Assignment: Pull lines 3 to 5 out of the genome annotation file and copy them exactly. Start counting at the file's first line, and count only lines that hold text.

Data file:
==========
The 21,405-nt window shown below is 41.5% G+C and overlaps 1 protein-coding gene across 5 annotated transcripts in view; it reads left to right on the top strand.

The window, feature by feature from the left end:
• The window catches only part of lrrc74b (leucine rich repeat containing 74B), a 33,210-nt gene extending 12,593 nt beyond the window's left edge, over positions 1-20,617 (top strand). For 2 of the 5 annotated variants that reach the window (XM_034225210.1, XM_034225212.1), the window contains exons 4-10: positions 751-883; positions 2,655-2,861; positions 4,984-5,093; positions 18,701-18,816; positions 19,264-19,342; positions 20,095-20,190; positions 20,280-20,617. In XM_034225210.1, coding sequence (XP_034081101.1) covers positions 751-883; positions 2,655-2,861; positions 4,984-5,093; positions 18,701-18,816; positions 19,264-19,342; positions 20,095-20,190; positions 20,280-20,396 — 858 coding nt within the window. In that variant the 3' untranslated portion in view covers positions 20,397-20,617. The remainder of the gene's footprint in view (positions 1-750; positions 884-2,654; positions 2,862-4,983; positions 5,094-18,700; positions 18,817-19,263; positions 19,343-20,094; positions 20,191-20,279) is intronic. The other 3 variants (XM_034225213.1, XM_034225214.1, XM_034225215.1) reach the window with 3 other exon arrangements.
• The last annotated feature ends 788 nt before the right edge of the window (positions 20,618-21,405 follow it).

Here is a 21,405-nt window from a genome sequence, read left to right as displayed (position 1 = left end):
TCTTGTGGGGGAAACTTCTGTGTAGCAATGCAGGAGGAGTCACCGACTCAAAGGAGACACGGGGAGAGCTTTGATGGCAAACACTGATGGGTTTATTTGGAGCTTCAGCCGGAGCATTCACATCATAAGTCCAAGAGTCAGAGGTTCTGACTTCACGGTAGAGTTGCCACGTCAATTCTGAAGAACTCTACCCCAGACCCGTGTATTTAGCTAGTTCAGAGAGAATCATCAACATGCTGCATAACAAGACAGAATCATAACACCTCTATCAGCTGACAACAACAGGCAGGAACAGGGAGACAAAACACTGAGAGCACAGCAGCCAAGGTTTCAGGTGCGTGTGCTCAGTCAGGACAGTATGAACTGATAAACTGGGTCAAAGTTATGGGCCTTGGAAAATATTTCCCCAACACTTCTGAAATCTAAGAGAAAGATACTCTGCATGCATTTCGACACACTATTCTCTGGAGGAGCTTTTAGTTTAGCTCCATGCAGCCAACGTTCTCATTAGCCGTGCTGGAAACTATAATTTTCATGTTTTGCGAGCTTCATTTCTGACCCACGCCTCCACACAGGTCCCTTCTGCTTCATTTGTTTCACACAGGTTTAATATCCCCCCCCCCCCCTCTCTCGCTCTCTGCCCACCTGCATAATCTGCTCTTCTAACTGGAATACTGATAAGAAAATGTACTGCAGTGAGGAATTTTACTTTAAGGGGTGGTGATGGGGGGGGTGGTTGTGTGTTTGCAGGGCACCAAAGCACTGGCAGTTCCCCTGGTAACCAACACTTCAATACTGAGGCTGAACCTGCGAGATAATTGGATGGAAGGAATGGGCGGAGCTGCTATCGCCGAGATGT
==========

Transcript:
• The window catches only part of lrrc74b (leucine rich repeat containing 74B), a 33,210-nt gene extending 12,593 nt beyond the window's left edge, over positions 1-20,617 (top strand). For 2 of the 5 annotated variants that reach the window (XM_034225210.1, XM_034225212.1), the window contains exons 4-10: positions 751-883; positions 2,655-2,861; positions 4,984-5,093; positions 18,701-18,816; positions 19,264-19,342; positions 20,095-20,190; positions 20,280-20,617. In XM_034225210.1, coding sequence (XP_034081101.1) covers positions 751-883; positions 2,655-2,861; positions 4,984-5,093; positions 18,701-18,816; positions 19,264-19,342; positions 20,095-20,190; positions 20,280-20,396 — 858 coding nt within the window. In that variant the 3' untranslated portion in view covers positions 20,397-20,617. The remainder of the gene's footprint in view (positions 1-750; positions 884-2,654; positions 2,862-4,983; positions 5,094-18,700; positions 18,817-19,263; positions 19,343-20,094; positions 20,191-20,279) is intronic. The other 3 variants (XM_034225213.1, XM_034225214.1, XM_034225215.1) reach the window with 3 other exon arrangements.
• The last annotated feature ends 788 nt before the right edge of the window (positions 20,618-21,405 follow it).

Here is a 21,405-nt window from a genome sequence, read left to right as displayed (position 1 = left end):